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Children's social and emotional wellbeing in schools
A critical perspective

Debbie Watson, Carl Emery, Phillip Bayliss, Margaret Boushel, Karen McInnes
Paperback, 288 pages, 234 x 156 mm
Other formats available
18 Jan 2012


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North America customers can order this book here from the University of Chicago Press.

"An in-depth analysis of terms that we all use, brilliantly explained. The reader is helped to understand the bigger picture of what we need to do to address children's social and emotional wellbeing in our schools."
Mick Waters, Professor of Education, Wolverhampton University

About This Book

This book challenges the concept of wellbeing as applied to children, particularly in a school-based context. Taking a post-structural approach, it suggests that wellbeing should be understood, and experiences revealed, at the level of the subjective child. This runs counter to contemporary accounts that reduce children's wellbeing to objective lists of things that are needed in order to live well. This book will be useful for academics and practitioners working directly with children, and anyone interested in children's wellbeing.

Author Biography

Debbie Watson is a Senior Lecturer in Childhood Studies at the University of Bristol. She has experience in children's social and emotional learning and children's rights. Carl Emery is a Lecturer in Social and Personal Development and Conflict Management. He teaches at Warwick University whilst completing his PhD at Manchester University. Phil Bayliss is a retired academic. He has researched inclusion with regard to interpersonal relationships and is now working as an independent educational developer in Europe.


Section 1 Context: Introduction: Conceptual dimensions of wellbeing
Critical review of policy literature and concepts of wellbeing
Schools- current research findings/ trends/ concerns related to wellbeing
Section 2 Key issues: Inclusive Discourses in schools
Social and Emotional Dispositions and Skills- a way forward in understanding wellbeing?
Promoting positive relationships in schools
Play, playfulness and children's wellbeing ~ Karen McInnes
Children's rights and their contribution to wellbeing ~ Margaret Boushel
Professionals supporting wellbeing in schools
Section 3 Conceptions of wellbeing: towards a holistic discourse of wellbeing in schools
Social pedagogy and the promise for conceptions and practice of wellbeing in schools
Whose definition of wellbeing?


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Children's social and emotional wellbeing in schools
Children's Social and Emotional Wellbeing in Schools,,This book critiques the rise and development of policies and practice within the UK for schools to ensure an environment and/or subjects related to the wellbeing of children. The authors begin by breaking down the terminology of what wellbeing actually means and then how it can be measured or implemented through policies and within the field of education in schools.,,Clearly the authors believe that as a construct the term wellbeing is neither well defined nor understood and in many instances the methods of measuring it are also ill-defined and this has led to programmes being developed on uncertain research and findings. ,The books goes into depth regarding the versions of what wellbeing can include, how it can be measured and what is or is not included in the term depending on the instigators and anticipated results. In some circumstances the reduction of bad behaviour and violence is termed the result of a wellbeing programme. The book also questions whether teachers are the correct persons to be measuring or assessing or teaching wellbeing when they themselves do not have adequate training or understanding of the processes or concepts.,,The book can be quite difficult to read at times due to the high number of references and theories put forward, but it is an in-depth overall critique of what many people take for granted in being the needs of children in respect of their wellbeing. Chapters 7 and 9 regarding the participation and voice of the subjects - children and the opportunities for playful expressions of wellbeing were very good and gave much to think about from the practitioners' perspective. If we want to learn about children's wellbeing then it is no good making lists, (Objective List Theories) of what adults perceive to be the basis of children's wellbeing but to actually ask, listen to and find out from children themselves.,,The conclusion that wellbeing is a concept and can only be understood through its practice and its effects; that each child is an individual and cannot then be fitted into a one programme fits all is an important message to policy makers and to practitioners. Anyone wishing to ensure a child's wellbeing needs to embody the principals and engage with children through dialogue and meaningful constructive encounters.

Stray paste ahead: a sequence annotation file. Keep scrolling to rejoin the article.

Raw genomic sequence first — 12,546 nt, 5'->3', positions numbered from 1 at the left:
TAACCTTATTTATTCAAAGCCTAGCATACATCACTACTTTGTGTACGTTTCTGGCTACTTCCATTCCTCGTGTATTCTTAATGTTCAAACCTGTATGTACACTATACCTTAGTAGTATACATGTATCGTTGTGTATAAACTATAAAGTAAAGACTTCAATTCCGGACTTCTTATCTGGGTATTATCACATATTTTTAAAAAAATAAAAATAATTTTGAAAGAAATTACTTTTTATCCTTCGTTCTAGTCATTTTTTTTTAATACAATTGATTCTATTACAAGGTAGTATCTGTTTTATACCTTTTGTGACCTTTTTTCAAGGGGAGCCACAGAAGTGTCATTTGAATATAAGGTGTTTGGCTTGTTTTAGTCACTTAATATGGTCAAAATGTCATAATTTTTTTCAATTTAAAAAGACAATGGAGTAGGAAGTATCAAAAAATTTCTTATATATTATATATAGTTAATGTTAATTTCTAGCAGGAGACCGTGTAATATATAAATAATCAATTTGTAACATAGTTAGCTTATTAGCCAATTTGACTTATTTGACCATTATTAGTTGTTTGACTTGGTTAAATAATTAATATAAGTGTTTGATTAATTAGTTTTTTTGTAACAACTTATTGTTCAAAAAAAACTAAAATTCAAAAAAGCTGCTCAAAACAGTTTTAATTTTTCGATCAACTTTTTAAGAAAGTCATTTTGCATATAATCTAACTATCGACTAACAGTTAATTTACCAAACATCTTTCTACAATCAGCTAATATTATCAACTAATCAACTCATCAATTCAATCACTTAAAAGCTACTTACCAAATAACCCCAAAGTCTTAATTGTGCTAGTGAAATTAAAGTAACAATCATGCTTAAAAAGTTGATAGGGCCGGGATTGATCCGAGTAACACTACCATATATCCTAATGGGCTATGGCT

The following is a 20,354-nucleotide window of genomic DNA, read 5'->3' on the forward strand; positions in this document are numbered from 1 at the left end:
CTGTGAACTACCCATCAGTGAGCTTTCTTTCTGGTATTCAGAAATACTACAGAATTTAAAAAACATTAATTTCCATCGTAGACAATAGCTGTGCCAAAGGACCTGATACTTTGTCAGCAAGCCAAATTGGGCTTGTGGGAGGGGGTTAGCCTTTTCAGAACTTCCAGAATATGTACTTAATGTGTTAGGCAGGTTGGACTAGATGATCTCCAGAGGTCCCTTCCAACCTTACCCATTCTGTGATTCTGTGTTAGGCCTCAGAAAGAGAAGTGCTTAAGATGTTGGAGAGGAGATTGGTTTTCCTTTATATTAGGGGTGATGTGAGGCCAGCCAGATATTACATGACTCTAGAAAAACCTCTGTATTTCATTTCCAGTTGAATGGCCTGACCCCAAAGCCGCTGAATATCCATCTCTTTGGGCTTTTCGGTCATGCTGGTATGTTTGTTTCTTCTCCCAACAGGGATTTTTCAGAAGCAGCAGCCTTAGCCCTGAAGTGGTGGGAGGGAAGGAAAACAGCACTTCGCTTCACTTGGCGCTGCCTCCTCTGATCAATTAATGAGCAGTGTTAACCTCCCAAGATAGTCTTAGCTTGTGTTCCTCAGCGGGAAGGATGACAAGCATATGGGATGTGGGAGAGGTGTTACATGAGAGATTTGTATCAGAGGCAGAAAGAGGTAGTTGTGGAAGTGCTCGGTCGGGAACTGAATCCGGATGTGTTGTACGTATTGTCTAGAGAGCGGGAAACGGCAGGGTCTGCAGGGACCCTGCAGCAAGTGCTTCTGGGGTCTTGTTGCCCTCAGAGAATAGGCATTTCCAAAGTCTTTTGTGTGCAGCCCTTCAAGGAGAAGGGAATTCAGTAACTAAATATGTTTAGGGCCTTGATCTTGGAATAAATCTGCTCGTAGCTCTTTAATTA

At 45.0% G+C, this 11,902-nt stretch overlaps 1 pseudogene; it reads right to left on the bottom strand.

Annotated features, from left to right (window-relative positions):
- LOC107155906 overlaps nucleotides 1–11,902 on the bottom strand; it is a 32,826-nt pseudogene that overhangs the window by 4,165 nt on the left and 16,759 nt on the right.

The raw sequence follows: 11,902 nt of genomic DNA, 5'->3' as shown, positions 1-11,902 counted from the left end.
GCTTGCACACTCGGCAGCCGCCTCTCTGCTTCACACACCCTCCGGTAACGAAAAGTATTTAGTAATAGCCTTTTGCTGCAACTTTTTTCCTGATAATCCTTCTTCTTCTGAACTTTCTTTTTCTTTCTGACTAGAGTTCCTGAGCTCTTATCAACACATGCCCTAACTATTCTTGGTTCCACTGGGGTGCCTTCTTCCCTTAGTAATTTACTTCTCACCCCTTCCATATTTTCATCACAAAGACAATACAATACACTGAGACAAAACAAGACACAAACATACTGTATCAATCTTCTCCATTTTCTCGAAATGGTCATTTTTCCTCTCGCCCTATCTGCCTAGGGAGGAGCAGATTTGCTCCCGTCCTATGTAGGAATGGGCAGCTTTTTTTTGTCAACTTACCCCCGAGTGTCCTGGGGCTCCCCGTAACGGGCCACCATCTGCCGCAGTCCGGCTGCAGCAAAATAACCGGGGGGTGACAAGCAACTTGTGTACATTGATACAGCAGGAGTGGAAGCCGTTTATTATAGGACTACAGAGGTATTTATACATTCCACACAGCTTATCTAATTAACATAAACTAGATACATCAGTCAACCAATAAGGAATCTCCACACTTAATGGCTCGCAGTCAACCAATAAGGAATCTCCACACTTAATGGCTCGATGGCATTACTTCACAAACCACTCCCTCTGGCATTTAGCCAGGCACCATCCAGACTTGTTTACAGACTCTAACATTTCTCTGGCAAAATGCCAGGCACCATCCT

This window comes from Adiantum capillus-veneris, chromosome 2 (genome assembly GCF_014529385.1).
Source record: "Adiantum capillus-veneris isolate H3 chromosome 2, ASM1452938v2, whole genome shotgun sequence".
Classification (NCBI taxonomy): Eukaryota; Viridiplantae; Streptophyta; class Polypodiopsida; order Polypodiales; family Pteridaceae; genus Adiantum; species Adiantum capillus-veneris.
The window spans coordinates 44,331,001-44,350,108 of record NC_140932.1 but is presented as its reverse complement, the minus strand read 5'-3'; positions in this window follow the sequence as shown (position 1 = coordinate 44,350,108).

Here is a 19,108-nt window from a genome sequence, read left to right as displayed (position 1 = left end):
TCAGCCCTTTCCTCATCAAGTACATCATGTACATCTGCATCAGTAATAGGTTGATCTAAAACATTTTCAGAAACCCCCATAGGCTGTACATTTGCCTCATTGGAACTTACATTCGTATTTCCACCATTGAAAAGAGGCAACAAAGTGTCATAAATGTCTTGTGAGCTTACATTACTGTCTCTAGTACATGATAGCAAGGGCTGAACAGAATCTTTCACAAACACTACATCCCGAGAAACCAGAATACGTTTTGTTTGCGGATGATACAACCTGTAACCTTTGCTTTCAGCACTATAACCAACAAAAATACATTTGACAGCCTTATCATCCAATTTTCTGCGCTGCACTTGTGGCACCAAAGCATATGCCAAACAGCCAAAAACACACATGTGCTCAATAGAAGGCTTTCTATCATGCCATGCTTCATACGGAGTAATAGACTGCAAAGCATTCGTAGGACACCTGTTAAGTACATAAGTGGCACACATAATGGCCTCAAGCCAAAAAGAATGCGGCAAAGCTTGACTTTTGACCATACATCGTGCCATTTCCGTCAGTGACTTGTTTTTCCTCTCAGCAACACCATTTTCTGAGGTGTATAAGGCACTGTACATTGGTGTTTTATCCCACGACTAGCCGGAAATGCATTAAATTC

Reviewed by Ingrid Jones

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